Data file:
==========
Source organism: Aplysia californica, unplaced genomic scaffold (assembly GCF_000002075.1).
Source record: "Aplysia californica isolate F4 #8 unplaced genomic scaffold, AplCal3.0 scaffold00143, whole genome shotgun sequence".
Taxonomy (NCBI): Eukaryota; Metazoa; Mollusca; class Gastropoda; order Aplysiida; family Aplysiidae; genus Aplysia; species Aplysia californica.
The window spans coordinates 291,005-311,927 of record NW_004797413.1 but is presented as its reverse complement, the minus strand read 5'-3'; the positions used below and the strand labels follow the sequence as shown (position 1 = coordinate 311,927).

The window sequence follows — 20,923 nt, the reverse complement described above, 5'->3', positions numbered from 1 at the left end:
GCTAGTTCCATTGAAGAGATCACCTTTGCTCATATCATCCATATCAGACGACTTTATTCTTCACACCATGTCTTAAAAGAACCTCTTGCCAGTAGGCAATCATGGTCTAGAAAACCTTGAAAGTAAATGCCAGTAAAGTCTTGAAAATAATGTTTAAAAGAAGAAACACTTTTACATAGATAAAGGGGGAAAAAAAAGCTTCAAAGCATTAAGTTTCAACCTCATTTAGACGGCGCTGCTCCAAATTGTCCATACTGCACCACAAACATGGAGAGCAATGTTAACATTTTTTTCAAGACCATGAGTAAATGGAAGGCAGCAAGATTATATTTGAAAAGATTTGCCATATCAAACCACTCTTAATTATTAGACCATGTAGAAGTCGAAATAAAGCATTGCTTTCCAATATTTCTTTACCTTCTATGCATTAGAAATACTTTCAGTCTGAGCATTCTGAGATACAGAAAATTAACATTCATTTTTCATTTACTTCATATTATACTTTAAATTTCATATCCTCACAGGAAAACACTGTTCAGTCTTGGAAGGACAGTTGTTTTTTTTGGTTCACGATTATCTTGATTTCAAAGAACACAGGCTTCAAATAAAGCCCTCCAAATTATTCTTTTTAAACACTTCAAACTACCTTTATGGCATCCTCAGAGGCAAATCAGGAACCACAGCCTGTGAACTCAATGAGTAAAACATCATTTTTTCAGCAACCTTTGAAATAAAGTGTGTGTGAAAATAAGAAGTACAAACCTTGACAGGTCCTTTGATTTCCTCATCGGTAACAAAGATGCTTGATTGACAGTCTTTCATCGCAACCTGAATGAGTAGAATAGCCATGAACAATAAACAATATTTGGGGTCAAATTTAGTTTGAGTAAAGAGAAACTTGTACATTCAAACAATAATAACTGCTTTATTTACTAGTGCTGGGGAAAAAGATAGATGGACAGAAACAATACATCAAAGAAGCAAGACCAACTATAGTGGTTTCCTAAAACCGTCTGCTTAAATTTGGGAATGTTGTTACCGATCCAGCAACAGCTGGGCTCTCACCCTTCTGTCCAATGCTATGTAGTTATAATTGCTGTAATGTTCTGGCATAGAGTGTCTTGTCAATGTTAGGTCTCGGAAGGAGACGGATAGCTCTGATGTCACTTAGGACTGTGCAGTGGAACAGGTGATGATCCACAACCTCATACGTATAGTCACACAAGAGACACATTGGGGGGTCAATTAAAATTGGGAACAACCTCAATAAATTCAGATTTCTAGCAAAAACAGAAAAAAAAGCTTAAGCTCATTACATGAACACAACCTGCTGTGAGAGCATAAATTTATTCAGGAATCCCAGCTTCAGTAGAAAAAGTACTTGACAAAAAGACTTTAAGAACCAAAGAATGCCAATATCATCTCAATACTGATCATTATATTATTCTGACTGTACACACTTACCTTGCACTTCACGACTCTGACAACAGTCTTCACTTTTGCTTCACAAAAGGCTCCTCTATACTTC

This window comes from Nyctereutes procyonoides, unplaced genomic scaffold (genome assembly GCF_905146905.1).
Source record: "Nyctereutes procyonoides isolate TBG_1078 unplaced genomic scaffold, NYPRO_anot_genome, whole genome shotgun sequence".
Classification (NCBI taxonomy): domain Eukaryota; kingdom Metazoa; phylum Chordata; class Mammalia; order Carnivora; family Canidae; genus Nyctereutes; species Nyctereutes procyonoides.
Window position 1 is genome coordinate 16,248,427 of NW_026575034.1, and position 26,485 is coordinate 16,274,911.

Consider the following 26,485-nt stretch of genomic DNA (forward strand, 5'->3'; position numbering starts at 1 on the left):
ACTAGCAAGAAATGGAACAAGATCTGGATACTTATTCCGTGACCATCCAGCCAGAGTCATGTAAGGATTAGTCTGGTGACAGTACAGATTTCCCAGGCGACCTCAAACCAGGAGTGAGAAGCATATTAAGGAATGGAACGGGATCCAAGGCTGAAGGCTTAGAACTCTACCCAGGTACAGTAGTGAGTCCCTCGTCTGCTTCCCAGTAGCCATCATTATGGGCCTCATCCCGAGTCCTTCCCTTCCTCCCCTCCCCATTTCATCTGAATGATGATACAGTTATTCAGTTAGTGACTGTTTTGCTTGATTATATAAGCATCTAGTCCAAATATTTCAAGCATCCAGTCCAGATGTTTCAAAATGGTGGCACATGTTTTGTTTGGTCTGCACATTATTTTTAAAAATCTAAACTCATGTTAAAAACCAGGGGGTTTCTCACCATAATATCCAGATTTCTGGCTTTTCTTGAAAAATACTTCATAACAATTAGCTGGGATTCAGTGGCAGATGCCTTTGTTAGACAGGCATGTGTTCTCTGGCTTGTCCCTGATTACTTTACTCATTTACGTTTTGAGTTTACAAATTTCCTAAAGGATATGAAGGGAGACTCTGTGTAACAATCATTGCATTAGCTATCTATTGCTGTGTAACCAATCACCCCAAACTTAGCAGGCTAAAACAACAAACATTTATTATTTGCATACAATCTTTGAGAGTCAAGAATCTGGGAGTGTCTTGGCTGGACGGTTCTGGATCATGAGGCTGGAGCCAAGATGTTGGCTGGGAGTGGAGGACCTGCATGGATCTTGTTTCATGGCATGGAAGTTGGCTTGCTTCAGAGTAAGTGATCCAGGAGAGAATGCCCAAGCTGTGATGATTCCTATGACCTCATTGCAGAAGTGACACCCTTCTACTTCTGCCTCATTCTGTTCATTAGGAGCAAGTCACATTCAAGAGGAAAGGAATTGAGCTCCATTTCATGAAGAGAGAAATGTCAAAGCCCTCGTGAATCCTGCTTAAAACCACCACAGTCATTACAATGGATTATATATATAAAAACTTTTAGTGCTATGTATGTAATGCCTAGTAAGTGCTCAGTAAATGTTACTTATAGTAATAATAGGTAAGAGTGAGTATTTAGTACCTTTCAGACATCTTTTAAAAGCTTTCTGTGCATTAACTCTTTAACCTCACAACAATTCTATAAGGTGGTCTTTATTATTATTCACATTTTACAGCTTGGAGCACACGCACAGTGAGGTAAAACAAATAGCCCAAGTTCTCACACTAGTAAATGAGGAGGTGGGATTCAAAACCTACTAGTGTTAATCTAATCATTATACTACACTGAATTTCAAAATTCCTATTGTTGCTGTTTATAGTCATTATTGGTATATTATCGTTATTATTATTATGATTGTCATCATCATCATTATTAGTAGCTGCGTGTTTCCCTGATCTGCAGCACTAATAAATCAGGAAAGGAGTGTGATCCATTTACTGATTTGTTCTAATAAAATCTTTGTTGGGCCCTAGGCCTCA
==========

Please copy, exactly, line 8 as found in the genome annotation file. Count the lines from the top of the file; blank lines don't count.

Source record: "Nyctereutes procyonoides isolate TBG_1078 unplaced genomic scaffold, NYPRO_anot_genome, whole genome shotgun sequence".